As part of building the robot, Cueball (or xer builder, if he didn't build xim) have been drilling holes in xim. Xe doesn't care because xe doesn't have nerve endings. As a result of this conversation, xe discovers that the not-caring would not be reciprocated if xe began drilling holes in humans. 188.8.131.52 (talk) 05:41, 5 January 2023 (please sign your comments with ~~~~)
- I think it's not quite that, perhaps just more a passive-aggressive attitude by the robot, who just happens to know that any damage they suffer is going to need at the very least some form of metalworking handyman to patch the damage up (possibly an engineer). But there's not enough context to reliably narrow it down. For example, does a hole 'hurt' the robot (independently of whether it impairs functionality), or is it just an annoyance (or necessitates a system shut-down) until repairs are completed. Yet obviously they like the idea of having a self-repairing system, without understanding that there are different limitations and consequences...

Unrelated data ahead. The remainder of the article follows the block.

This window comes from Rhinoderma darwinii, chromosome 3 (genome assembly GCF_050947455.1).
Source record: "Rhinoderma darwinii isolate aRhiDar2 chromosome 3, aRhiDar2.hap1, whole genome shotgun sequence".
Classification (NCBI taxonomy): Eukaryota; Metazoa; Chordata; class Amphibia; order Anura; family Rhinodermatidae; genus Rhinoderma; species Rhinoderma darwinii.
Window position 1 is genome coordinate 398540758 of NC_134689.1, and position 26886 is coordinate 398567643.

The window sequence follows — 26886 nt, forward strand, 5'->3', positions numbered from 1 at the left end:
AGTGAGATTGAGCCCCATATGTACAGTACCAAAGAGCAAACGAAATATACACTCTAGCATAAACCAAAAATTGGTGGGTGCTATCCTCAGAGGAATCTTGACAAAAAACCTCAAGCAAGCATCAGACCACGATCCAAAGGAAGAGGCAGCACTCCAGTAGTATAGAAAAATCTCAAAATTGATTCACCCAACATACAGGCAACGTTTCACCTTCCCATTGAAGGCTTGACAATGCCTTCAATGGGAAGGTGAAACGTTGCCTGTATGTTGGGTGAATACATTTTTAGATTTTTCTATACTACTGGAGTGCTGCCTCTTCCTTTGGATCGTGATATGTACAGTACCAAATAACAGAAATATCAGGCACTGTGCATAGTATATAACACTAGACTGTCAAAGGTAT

- But, the joke appears to be (to me) that the biological being is bemoaning all the flaws in his body's design, whilst not appreciating how truly remarkable are its many useful features, such as (limited, but not insignificant) recovery from trauma. Something the robot has its own perspective on. Simple as that? 184.108.40.206 10:54, 5 January 2023 (UTC)
- Agree. The joke is Cueball is complaining about a situation where he has advantages over the robot. Kev (talk) 19:09, 5 January 2023 (UTC)